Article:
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Curriculum: Organizing Knowledge for the Classroom  is commercially published under a conventional licence, we cannot make the whole book available on this site. But we provide a key section from the SAIDE Curriculum learning guide as well as other resources.

This opens up the exciting opportunity for working individually or collaboratively and creatively with others in the field in developing a resource tailored to our own contexts and students. In short, this is an opportunity to realize the full potential of OER!


Using a section from the Curriculum guide to make your own OER module

The original Saide module has been updated and revised: Hoadley, E. and Jansen, J. 2009 (2nd Ed.). Curriculum: Organizing knowledge for the classroom. Cape Town. Oxford University Press.

Although the book sells at R199.95, the central Section ‘How is knowledge organized in the curriculum?’ is downloadable from Oxford’s description page of the book.

Section 6 is a particularly useful springboard for constructing a module on curriculum because:

  • Knowledge, when all is said and done, is the central issue in curriculum. Teachers have to be able to organize knowledge.
  • Section 6 introduces theoretical tools for understanding curriculum concepts. These concepts are invaluable tools for practitioners’ use in understanding the formal curriculum, organizing their own learning programmes, and then analyzing their own practice. (Concepts covered include: competence curricula / performance curricula; subject (or disciplinary) curricula / integrated curricula; everyday knowledge / school knowledge.)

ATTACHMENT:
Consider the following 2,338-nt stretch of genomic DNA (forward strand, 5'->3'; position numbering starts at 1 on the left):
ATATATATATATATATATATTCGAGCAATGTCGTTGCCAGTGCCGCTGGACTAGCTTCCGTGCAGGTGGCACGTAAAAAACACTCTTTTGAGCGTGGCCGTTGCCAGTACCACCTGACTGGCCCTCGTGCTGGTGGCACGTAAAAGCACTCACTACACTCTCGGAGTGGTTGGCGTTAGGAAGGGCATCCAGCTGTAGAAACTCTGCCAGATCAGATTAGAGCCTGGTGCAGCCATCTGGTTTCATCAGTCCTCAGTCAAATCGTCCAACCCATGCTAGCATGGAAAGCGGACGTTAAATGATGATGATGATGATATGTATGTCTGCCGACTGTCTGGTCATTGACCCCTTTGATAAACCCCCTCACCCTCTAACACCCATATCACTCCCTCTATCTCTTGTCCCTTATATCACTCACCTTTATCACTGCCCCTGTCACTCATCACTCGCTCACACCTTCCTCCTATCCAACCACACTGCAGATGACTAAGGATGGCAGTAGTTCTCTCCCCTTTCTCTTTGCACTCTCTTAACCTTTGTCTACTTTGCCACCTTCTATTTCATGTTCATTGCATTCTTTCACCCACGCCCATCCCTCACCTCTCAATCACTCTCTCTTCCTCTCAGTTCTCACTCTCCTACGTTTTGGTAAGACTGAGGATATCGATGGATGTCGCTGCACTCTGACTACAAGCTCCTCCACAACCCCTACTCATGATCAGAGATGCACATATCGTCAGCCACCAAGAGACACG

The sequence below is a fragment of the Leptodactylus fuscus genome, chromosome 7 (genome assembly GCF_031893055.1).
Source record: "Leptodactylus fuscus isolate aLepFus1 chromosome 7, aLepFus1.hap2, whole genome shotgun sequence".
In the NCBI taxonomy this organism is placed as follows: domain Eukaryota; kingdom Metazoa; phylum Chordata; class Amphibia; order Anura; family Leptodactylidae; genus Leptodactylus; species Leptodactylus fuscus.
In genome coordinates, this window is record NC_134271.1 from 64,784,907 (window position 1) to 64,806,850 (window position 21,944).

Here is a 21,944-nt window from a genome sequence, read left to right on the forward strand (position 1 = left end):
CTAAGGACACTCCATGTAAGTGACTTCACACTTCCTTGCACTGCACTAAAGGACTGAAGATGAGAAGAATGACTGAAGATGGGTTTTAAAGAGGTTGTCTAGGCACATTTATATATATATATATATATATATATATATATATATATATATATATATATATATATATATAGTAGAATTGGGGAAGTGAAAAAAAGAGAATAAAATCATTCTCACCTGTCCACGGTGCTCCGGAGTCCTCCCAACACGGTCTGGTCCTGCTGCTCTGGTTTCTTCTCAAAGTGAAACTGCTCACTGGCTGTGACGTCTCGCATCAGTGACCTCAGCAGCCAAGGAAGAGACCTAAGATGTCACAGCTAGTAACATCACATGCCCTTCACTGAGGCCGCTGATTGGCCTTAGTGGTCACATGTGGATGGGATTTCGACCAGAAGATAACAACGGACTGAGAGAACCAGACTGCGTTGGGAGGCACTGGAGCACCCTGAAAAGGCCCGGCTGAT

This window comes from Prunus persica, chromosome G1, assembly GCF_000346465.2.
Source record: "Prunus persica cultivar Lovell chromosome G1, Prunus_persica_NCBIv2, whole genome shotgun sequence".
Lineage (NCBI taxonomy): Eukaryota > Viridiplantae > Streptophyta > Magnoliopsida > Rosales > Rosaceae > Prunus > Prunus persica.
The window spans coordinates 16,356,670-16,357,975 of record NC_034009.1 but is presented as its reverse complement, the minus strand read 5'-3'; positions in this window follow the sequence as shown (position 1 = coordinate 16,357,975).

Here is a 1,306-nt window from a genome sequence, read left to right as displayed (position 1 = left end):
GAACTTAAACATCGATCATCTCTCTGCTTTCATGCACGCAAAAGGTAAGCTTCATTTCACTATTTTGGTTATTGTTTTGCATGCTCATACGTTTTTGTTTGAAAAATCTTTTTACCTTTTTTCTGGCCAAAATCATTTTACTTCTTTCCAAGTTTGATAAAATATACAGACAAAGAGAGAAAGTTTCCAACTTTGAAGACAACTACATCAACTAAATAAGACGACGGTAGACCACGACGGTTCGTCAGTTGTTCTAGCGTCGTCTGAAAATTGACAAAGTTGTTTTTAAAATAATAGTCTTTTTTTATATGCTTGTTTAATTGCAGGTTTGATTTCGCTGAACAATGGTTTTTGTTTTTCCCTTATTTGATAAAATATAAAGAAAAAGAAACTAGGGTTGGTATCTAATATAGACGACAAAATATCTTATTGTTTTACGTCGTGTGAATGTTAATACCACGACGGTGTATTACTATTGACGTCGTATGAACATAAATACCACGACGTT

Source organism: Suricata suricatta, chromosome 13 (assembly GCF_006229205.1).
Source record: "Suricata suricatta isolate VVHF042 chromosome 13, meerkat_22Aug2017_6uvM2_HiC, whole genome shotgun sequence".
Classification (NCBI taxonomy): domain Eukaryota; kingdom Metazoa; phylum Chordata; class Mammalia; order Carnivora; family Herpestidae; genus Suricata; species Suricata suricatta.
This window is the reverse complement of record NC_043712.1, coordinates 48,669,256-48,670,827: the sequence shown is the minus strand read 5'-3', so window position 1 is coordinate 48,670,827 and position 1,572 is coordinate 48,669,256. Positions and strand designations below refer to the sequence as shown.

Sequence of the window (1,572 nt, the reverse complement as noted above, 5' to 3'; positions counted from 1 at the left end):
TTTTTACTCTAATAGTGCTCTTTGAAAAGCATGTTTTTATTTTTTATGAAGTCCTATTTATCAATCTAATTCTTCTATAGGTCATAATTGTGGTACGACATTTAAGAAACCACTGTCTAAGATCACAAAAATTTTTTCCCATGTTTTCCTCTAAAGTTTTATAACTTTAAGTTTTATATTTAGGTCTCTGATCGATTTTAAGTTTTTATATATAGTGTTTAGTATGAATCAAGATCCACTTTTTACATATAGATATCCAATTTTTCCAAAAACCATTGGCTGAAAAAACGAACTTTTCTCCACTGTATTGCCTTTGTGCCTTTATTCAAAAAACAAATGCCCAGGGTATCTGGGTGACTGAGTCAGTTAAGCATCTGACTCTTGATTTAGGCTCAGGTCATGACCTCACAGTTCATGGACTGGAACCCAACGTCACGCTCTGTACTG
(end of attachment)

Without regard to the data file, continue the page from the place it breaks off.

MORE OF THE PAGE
There’s no substitute for reading Section 6 - so click here to download your copy!

Other resources available for developing this module are listed below.

Please have a look at these and send an email to Ken at mailto:ken.harley@gmail.com if you’re keen to become part of a network in developing these resources. This is an invitation. We very much hope you will be in touch!

Resources for developing a module on Curriculum

  1. Two possible approaches to using the learning guide  ‘How is knowledge organized in the curriculum?’ as a springboard for developing a full module on curriculum
  2. Outline of Basil Bernstein’s concepts
  3. Some useful audio clips for Curriculum


  • Introduction to Curriculum – This has broad ranging comments on the purposes and aims of schooling: what is curriculum? It introduces basic curriculum concepts such as curriculum-as-document (the plan), curriculum-as-practice, and the ‘hidden curriculum’. - 01:16MINS
  • Planning for a new national curriculum – Although the interview is specific to South African curriculum change, it can be useful in other contexts as it covers national curriculum construction beginning with the Constitution. We gain insight into why critical choices have to be made by policy makers in light of competing interests. - 06:46MINS
  • Curriculum as Practice - We listen to short extracts from classrooms in which the same topic is taught by two different teachers. In practice, the formal curriculum is played out in different ways, depending on the particular teaching approach, school cultures, available resources and so on. There is some useful discussion on these issues. - 07:28MINS
  • Issues affecting implementation of curriculum design - Although the context of the interview is South Africa, the issues are applicable to most contexts. We learn more about different ways of viewing knowledge and of challenges faced by working class or poor children. 07:21MINS
  • Every day knowledge and school knowledge – This interview builds on knowledge issues introduced in the previous audio clip - 04:01MINS
  • A student’s experience of moving from a rural home to a boarding school – Issues raised in other audio clips are brought together in the words of a student. - 03:54MINS

Clips 4, 5 and 6 have most relevance to Section Six in Curriculum (2009) – See inside this book!